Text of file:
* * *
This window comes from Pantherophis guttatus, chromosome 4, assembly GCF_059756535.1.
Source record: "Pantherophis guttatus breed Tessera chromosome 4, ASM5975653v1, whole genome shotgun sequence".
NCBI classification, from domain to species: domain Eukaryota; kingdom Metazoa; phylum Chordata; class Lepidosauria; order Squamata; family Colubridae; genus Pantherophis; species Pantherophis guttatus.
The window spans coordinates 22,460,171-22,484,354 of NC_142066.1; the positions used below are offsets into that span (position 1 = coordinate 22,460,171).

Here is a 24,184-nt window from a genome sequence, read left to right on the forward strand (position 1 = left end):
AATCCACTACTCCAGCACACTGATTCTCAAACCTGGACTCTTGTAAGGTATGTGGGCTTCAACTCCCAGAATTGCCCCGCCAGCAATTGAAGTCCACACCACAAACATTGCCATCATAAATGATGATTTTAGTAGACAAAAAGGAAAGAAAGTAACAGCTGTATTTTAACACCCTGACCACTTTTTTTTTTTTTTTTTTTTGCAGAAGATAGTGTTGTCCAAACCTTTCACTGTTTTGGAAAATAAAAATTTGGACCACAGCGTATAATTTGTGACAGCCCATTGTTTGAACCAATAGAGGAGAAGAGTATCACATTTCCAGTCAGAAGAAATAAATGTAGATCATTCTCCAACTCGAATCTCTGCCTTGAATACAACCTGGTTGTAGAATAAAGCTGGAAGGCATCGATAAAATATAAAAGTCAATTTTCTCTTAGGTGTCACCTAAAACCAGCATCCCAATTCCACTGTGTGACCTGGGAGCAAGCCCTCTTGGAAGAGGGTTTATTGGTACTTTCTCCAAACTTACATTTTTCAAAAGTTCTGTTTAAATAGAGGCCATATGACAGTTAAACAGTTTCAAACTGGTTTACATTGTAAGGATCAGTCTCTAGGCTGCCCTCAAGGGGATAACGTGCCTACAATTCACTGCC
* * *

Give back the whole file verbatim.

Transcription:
This window comes from Pantherophis guttatus, chromosome 4, assembly GCF_059756535.1.
Source record: "Pantherophis guttatus breed Tessera chromosome 4, ASM5975653v1, whole genome shotgun sequence".
NCBI classification, from domain to species: domain Eukaryota; kingdom Metazoa; phylum Chordata; class Lepidosauria; order Squamata; family Colubridae; genus Pantherophis; species Pantherophis guttatus.
The window spans coordinates 22,460,171-22,484,354 of NC_142066.1; the positions used below are offsets into that span (position 1 = coordinate 22,460,171).

Here is a 24,184-nt window from a genome sequence, read left to right on the forward strand (position 1 = left end):
AATCCACTACTCCAGCACACTGATTCTCAAACCTGGACTCTTGTAAGGTATGTGGGCTTCAACTCCCAGAATTGCCCCGCCAGCAATTGAAGTCCACACCACAAACATTGCCATCATAAATGATGATTTTAGTAGACAAAAAGGAAAGAAAGTAACAGCTGTATTTTAACACCCTGACCACTTTTTTTTTTTTTTTTTTTTGCAGAAGATAGTGTTGTCCAAACCTTTCACTGTTTTGGAAAATAAAAATTTGGACCACAGCGTATAATTTGTGACAGCCCATTGTTTGAACCAATAGAGGAGAAGAGTATCACATTTCCAGTCAGAAGAAATAAATGTAGATCATTCTCCAACTCGAATCTCTGCCTTGAATACAACCTGGTTGTAGAATAAAGCTGGAAGGCATCGATAAAATATAAAAGTCAATTTTCTCTTAGGTGTCACCTAAAACCAGCATCCCAATTCCACTGTGTGACCTGGGAGCAAGCCCTCTTGGAAGAGGGTTTATTGGTACTTTCTCCAAACTTACATTTTTCAAAAGTTCTGTTTAAATAGAGGCCATATGACAGTTAAACAGTTTCAAACTGGTTTACATTGTAAGGATCAGTCTCTAGGCTGCCCTCAAGGGGATAACGTGCCTACAATTCACTGCC